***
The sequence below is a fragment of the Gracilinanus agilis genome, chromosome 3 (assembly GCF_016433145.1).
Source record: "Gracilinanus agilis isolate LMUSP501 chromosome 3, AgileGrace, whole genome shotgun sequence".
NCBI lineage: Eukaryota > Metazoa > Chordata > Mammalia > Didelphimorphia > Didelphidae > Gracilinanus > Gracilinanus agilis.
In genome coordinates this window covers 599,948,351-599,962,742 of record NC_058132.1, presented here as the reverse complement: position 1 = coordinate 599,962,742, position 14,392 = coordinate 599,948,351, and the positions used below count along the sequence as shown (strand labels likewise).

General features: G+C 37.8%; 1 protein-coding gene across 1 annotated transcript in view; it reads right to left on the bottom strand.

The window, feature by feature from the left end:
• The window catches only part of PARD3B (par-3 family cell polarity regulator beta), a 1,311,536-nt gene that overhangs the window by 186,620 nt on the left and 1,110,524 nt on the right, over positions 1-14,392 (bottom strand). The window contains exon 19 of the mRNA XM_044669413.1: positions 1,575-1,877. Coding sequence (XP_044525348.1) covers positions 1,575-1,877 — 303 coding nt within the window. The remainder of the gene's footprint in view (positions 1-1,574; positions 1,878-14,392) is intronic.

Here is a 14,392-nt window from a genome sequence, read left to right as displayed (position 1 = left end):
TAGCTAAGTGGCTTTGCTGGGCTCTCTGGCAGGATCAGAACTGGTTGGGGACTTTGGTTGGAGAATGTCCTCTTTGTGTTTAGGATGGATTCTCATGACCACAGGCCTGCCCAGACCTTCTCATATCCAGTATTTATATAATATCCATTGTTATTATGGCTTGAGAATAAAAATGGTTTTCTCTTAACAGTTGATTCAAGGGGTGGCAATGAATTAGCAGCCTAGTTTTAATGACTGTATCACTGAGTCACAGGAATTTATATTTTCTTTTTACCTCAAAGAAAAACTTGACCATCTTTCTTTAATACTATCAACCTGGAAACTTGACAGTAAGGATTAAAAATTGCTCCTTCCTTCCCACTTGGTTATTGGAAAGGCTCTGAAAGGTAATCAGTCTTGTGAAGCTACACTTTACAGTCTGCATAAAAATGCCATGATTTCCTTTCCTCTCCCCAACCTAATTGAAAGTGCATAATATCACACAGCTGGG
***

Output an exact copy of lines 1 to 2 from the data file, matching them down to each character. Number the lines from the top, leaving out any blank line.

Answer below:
The sequence below is a fragment of the Gracilinanus agilis genome, chromosome 3 (assembly GCF_016433145.1).
Source record: "Gracilinanus agilis isolate LMUSP501 chromosome 3, AgileGrace, whole genome shotgun sequence".